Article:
The race began at the North Rim of the Grand Canyon.  And I do mean the “rim”.  Camp the night before the race began was set-up in a wilderness area a hundred feet or so from the canyon edge, with jaw-dropping views of the canyon walls beyond and the Colorado River a mile below us.  The first “stage” was 31 miles, followed by a 28 mile day.  The third stage allowed two days to complete the full 47 miles.  Most runners continued straight through, which allowed rest and recovery for most of the second day.  Others took advantage of tents set up at the 6th and 7th check-in sites to sleep during the night before continuing on.  The fourth and fifth stages were of 25.5 miles and 25.7 miles, respectively, and the final stage was 15 kilometers—approximately 9 miles, and brought us to the final banner atop the Grand Staircase.  I’ve never seen a more spectacular finish line location than this one.  At 9,343 feet, the views looking back toward where we had come from were simply astonishing.  

Fortunately, my stars were well aligned for this event!  I felt more comfortable and stronger each day.  I suffered no injuries and not even one blister, although getting nailed twice by cactus thorns wasn’t fun.  My primary goal was to finish the race.  Being as competitive as possible was important, too, but secondary.  (During my last stage race, I developed a fracture of my right femur, and was not interested in a repeat at G2G!)  I wore a pair of SALOMON XR Crossmax trail shoes, moving up ½ size to accommodate likely swelling.  Socks were heavy Drymax trail socks.  I did not tape my feet nor use any lubricants.  Gaiters were custom made by Matt Nelson, who finished well ahead of me in this race.  They were fit to each shoe and permanently glued to the sole, and did a great job of keeping the sand out.  Zensah compression calf sleeves prevented calf cramping (which has been a serious and perpetual problem for me in the past during long races) and Zensah compression shorts helped quads and hamstrings to behave themselves.  My fully loaded AARN backpack, made in New Zealand and designed for this type of race, caused some problems the first day, but after an adjustment performed well.  One bottle held water only and the other was mixed with Carbo-Pro, which added lots of calories with virtually no side taste.  I ate freeze dried Mountain House dinners at night (particularly lasagna), regular breakfast cereal with skim dry-milk and peanut butter crackers in the morning, and different types of bars, gels and the like during the day.  Organic Honey Stinger “Waffles” were of particular importance as they were lightweight, packed 160 calories each, tasted great and went down easily.  As with every ultra-distance race, I learned lots of tips from the many new friends I made that I’ll be certain to use next time.  And, what a wonderfully diverse and interesting group of smart, fit, handsome people it was, competing here from all over the world, with lots of days together to talk and bond and appreciate this very special opportunity.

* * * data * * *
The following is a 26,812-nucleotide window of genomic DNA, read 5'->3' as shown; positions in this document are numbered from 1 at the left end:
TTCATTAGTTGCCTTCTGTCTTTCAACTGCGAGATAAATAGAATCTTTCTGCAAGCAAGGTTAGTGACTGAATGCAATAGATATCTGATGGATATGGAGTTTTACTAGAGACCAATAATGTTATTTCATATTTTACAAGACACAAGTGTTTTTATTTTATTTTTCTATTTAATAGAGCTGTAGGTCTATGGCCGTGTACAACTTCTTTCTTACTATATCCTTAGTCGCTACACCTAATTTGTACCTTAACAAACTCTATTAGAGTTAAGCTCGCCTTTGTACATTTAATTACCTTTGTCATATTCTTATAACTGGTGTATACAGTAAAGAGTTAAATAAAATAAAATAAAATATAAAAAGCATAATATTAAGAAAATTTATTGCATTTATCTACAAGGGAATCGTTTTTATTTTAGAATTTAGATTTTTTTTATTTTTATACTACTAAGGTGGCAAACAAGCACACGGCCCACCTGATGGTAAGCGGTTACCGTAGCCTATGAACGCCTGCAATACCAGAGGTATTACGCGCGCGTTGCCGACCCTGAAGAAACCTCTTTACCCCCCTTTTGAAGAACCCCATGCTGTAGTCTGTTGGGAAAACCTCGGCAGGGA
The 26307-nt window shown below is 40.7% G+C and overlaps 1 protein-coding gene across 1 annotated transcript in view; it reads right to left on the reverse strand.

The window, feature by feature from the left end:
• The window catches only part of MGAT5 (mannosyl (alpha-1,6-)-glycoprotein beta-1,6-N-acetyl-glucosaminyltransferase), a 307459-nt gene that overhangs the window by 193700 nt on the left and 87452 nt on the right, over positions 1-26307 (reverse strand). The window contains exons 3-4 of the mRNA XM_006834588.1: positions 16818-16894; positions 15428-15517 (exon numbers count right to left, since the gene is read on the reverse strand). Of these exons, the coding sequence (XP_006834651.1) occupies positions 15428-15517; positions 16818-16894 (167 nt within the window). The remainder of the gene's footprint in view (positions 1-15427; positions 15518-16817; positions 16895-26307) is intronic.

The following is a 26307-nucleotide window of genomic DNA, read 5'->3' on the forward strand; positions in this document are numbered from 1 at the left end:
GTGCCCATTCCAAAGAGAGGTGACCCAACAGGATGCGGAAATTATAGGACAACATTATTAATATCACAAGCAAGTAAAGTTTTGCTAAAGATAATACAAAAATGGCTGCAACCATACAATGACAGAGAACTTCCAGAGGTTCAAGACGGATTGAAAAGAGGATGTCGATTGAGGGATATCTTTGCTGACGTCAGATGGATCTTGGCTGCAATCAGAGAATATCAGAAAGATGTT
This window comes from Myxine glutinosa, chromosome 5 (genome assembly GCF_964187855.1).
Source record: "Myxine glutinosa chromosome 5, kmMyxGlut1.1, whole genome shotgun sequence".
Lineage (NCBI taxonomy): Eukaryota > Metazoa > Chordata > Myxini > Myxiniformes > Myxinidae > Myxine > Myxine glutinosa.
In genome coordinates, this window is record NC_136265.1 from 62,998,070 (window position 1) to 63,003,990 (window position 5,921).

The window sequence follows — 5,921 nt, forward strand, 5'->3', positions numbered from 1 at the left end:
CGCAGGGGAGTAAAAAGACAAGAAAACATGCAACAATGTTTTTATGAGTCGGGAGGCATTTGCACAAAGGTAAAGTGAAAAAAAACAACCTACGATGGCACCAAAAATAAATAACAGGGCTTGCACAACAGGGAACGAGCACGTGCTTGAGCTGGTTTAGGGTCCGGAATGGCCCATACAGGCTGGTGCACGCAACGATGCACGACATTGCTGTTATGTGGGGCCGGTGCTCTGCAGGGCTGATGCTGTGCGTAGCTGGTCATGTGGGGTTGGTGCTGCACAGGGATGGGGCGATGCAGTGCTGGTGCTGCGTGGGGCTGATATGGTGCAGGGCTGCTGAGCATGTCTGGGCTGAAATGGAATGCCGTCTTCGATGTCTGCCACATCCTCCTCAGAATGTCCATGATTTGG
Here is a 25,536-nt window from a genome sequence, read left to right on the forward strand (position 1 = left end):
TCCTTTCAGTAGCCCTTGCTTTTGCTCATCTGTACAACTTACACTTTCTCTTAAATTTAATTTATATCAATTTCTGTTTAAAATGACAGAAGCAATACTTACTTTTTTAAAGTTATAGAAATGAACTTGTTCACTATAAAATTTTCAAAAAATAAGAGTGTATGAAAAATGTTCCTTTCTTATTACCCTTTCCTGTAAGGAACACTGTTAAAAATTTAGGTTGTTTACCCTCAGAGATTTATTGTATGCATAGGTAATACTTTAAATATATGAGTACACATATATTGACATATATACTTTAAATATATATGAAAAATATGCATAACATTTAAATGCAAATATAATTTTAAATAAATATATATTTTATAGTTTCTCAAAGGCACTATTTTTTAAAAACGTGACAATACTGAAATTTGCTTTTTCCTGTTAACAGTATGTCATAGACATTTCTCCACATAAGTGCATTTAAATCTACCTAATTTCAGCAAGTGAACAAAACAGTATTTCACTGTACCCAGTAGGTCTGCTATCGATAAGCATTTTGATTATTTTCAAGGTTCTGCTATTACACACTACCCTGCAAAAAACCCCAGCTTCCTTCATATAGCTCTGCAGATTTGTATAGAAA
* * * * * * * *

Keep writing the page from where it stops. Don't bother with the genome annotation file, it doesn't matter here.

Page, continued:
Completing any stage race demands a commitment to a different kind of training from even the “typical” ultramarathon: 167 miles carrying 15-25 pounds is a long way to go on two feet!  Certainly these races aren’t for everyone.  But, if a sense of adventure calls to you for a closer look, for one of those life experiences that stand unforgettably apart, consider competing in a future Grand 2 Grand Ultra.  This race is destined to become a true running race classic.